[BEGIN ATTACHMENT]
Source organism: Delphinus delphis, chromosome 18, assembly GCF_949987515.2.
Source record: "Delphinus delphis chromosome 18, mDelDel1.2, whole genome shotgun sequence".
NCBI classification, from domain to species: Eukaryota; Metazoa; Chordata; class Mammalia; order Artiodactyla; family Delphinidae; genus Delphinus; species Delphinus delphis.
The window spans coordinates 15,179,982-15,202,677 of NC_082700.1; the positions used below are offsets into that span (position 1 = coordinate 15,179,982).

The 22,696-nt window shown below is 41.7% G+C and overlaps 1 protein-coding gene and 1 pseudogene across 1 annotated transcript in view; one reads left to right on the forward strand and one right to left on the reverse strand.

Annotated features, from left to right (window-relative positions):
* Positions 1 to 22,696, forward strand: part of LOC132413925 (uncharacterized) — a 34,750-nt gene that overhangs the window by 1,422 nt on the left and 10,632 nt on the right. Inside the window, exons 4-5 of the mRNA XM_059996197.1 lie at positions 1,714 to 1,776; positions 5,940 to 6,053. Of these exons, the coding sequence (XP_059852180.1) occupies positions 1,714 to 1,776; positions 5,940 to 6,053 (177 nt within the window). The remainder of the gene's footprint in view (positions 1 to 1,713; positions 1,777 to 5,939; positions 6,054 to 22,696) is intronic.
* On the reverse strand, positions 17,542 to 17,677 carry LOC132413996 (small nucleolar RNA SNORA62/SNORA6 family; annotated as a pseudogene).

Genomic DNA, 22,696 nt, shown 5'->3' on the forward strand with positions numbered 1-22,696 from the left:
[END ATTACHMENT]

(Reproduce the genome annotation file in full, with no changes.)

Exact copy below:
Source organism: Delphinus delphis, chromosome 18, assembly GCF_949987515.2.
Source record: "Delphinus delphis chromosome 18, mDelDel1.2, whole genome shotgun sequence".
NCBI classification, from domain to species: Eukaryota; Metazoa; Chordata; class Mammalia; order Artiodactyla; family Delphinidae; genus Delphinus; species Delphinus delphis.
The window spans coordinates 15,179,982-15,202,677 of NC_082700.1; the positions used below are offsets into that span (position 1 = coordinate 15,179,982).

The 22,696-nt window shown below is 41.7% G+C and overlaps 1 protein-coding gene and 1 pseudogene across 1 annotated transcript in view; one reads left to right on the forward strand and one right to left on the reverse strand.

Annotated features, from left to right (window-relative positions):
* Positions 1 to 22,696, forward strand: part of LOC132413925 (uncharacterized) — a 34,750-nt gene that overhangs the window by 1,422 nt on the left and 10,632 nt on the right. Inside the window, exons 4-5 of the mRNA XM_059996197.1 lie at positions 1,714 to 1,776; positions 5,940 to 6,053. Of these exons, the coding sequence (XP_059852180.1) occupies positions 1,714 to 1,776; positions 5,940 to 6,053 (177 nt within the window). The remainder of the gene's footprint in view (positions 1 to 1,713; positions 1,777 to 5,939; positions 6,054 to 22,696) is intronic.
* On the reverse strand, positions 17,542 to 17,677 carry LOC132413996 (small nucleolar RNA SNORA62/SNORA6 family; annotated as a pseudogene).

Genomic DNA, 22,696 nt, shown 5'->3' on the forward strand with positions numbered 1-22,696 from the left: